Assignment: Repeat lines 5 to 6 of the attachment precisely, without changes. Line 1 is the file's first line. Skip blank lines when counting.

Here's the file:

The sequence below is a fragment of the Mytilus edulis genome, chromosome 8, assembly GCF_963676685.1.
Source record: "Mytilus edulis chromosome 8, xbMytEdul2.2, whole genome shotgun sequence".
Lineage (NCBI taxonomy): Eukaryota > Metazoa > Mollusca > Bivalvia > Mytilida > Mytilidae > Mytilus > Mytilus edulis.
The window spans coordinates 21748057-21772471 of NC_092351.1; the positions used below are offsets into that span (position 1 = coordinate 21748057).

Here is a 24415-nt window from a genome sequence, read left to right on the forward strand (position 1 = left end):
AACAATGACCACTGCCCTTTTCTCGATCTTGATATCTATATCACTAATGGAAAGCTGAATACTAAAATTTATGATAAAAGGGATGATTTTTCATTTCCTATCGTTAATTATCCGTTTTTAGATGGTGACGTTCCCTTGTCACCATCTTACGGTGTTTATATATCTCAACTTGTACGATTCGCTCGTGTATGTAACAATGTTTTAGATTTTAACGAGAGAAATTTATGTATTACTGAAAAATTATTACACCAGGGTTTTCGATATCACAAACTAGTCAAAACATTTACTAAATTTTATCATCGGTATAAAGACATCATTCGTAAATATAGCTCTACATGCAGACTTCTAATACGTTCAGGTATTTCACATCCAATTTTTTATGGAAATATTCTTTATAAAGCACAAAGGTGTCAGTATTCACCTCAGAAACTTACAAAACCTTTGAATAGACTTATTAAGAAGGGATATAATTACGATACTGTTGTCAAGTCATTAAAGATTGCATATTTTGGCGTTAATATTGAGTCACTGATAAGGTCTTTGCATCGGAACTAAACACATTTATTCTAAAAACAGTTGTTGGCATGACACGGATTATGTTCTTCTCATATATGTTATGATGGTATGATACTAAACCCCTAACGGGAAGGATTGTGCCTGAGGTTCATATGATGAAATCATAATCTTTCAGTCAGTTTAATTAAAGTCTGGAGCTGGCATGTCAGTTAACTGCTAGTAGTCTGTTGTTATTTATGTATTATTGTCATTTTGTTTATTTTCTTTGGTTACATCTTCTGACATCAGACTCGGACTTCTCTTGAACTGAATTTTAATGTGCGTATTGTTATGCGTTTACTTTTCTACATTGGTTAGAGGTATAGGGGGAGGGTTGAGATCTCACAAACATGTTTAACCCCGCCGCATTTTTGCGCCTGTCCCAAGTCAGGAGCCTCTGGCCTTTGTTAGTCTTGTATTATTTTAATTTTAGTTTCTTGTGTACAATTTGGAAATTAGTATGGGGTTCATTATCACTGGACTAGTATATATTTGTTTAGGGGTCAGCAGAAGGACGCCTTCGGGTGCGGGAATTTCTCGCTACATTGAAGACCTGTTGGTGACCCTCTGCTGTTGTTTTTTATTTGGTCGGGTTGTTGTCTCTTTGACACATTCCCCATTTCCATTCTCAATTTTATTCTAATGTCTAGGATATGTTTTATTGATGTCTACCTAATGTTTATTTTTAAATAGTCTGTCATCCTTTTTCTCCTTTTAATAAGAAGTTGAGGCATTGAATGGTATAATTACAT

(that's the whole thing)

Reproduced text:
Here is a 24415-nt window from a genome sequence, read left to right on the forward strand (position 1 = left end):
AACAATGACCACTGCCCTTTTCTCGATCTTGATATCTATATCACTAATGGAAAGCTGAATACTAAAATTTATGATAAAAGGGATGATTTTTCATTTCCTATCGTTAATTATCCGTTTTTAGATGGTGACGTTCCCTTGTCACCATCTTACGGTGTTTATATATCTCAACTTGTACGATTCGCTCGTGTATGTAACAATGTTTTAGATTTTAACGAGAGAAATTTATGTATTACTGAAAAATTATTACACCAGGGTTTTCGATATCACAAACTAGTCAAAACATTTACTAAATTTTATCATCGGTATAAAGACATCATTCGTAAATATAGCTCTACATGCAGACTTCTAATACGTTCAGGTATTTCACATCCAATTTTTTATGGAAATATTCTTTATAAAGCACAAAGGTGTCAGTATTCACCTCAGAAACTTACAAAACCTTTGAATAGACTTATTAAGAAGGGATATAATTACGATACTGTTGTCAAGTCATTAAAGATTGCATATTTTGGCGTTAATATTGAGTCACTGATAAGGTCTTTGCATCGGAACTAAACACATTTATTCTAAAAACAGTTGTTGGCATGACACGGATTATGTTCTTCTCATATATGTTATGATGGTATGATACTAAACCCCTAACGGGAAGGATTGTGCCTGAGGTTCATATGATGAAATCATAATCTTTCAGTCAGTTTAATTAAAGTCTGGAGCTGGCATGTCAGTTAACTGCTAGTAGTCTGTTGTTATTTATGTATTATTGTCATTTTGTTTATTTTCTTTGGTTACATCTTCTGACATCAGACTCGGACTTCTCTTGAACTGAATTTTAATGTGCGTATTGTTATGCGTTTACTTTTCTACATTGGTTAGAGGTATAGGGGGAGGGTTGAGATCTCACAAACATGTTTAACCCCGCCGCATTTTTGCGCCTGTCCCAAGTCAGGAGCCTCTGGCCTTTGTTAGTCTTGTATTATTTTAATTTTAGTTTCTTGTGTACAATTTGGAAATTAGTATGGGGTTCATTATCACTGGACTAGTATATATTTGTTTAGGGGTCAGCAGAAGGACGCCTTCGGGTGCGGGAATTTCTCGCTACATTGAAGACCTGTTGGTGACCCTCTGCTGTTGTTTTTTATTTGGTCGGGTTGTTGTCTCTTTGACACATTCCCCATTTCCATTCTCAATTTTATTCTAATGTCTAGGATATGTTTTATTGATGTCTACCTAATGTTTATTTTTAAATAGTCTGTCATCCTTTTTCTCCTTTTAATAAGAAGTTGAGGCATTGAATGGTATAATTACAT